Despite the fact that administrative fatigue was the focus of Professor Stewart’s inaugural John Edward Sexton Professorship of Law Lecture, students, faculty, and alumni in attendance failed to crack a yawn. The John Edward Sexton Professor of Law and director of the Center on Environmental and Land Use Law at the Law School, Stewart is considered the world’s foremost expert on the use of economic incentives for environmental protection.
Titled “Administrative Law in the 21st Century,” Stewart’s lecture traced the evolution of administrative regulation in the United States, outlined recent efforts to overcome “administrative fatigue,” and concluded with a look at the emerging international aspects of administrative law.
The administrative state is rooted in common law, and grew up during the industrialization of the 19th century through the managerialism of the New Deal. In the late 20th century, the administrative state was democratized in reaction to the rise of consumer activism, and was later adapted to its current form by the Reagan Administration, which focused on costs and benefits. Stewart said he sees this current form as an amalgam of four historical approaches to public regulation.
According to Stewart, contemporary U.S. administrative law is a combination of tort law in the form of Section 1983 and Bivens actions, adjudicatory enforcement, judicially-supervised interest group mediation, and analytic focus on efficiency. Stewart went on to describe the phenomenon that he calls “administrative fatigue.”
“Americans demand higher and higher levels of regulatory protection, yet regulatory administrative government seems less and less capable of providing such protection in an efficient and effective manner,” he said.
The regulatory process is slow and unresponsive, Stewart said, because the federal government is reliant on commandand- control methods of regulation in which agencies attempt to govern millions through rule-making. This problem is exacerbated by the fact that the two dominant approaches to rule-making — interest group representation and cost-benefit analyses — are themselves painstakingly slow and cumbersome.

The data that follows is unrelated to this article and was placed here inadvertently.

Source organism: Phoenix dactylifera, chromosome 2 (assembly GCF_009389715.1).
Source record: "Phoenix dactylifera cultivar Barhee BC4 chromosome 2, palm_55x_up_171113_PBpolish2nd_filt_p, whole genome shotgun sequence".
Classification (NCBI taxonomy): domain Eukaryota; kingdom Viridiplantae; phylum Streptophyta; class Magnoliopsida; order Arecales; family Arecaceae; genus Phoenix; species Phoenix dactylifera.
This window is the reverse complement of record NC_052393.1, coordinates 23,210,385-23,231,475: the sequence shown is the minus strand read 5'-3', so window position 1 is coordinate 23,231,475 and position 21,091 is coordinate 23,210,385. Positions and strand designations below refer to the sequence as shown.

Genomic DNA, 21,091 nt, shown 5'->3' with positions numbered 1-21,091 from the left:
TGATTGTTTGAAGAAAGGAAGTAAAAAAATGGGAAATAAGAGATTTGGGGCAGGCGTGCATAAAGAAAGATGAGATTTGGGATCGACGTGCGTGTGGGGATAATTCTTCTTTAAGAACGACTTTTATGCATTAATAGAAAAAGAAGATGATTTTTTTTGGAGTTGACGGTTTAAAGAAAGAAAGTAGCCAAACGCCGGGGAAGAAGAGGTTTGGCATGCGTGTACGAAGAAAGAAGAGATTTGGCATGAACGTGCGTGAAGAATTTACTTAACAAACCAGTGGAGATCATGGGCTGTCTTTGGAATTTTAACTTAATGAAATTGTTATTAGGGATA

To help relieve the problem of administrative fatigue, two new methods for regulatory reform have emerged: governmentstakeholder network structures and economic incentive systems, the latter of which is favored by Stewart. Under a governmentstakeholder network structure, parties to the process overcome the traditional constraints of a top-down approach by forming partnerships across agency lines and between agencies, industry representatives, private firms, and public organizations. Under the economic incentive method, government agencies attempt to channel behavior through the use of market mechanisms like tradable pollution permits and environmental taxes.
U.S. administrative law will continue to evolve toward a more diversified and precisely analytical review that is less costly and time-consuming, according to Stewart. He sees in this evolution a greater role for economic incentive measures, and said that new networks should be created to respond to new regulatory options. Stewart said that regulatory bodies must devise new approaches, which will increasingly move away from judicial solutions, to mediate conflicts and ensure accountability and compliance. Moreover, as transnational regulatory agreements become more common, U.S. administrative law will become increasingly international.
Stewart’s new professorship and the lecture he delivered are named for John Sexton, president of New York University and former dean of NYU School of Law. Sexton is honored for his extraordinary service to the Law School since he joined as a professor in 1981, and went on to serve as dean from 1988 to 2002. Sexton is known for being generous with hugs, which infused all the talk of regulation with an affectionate spirit.
The idea for a professorship to honor Sexton crystallized more than 10 years ago with six forward-looking Law School alumni: Thomas Brome (’67), Ciro Gamboni (’65), Martin Lewis (’51), Frank Morison (’67), Stuart Schlesinger (’67), and Paul Tagliabue (’65). Each pledged equal funding for a professorship to be renamed for Sexton when he left the deanship of the Law School. Created in 1993, the professorship initially was known as the Emily Kempin Professorship, commemorating the first woman to attend regular law classes at NYU. Kempin also conducted the first women’s law class here in 1890. The professorship will continue to embody the commitment to the community that was the hallmark of Sexton’s years at NYU School of Law.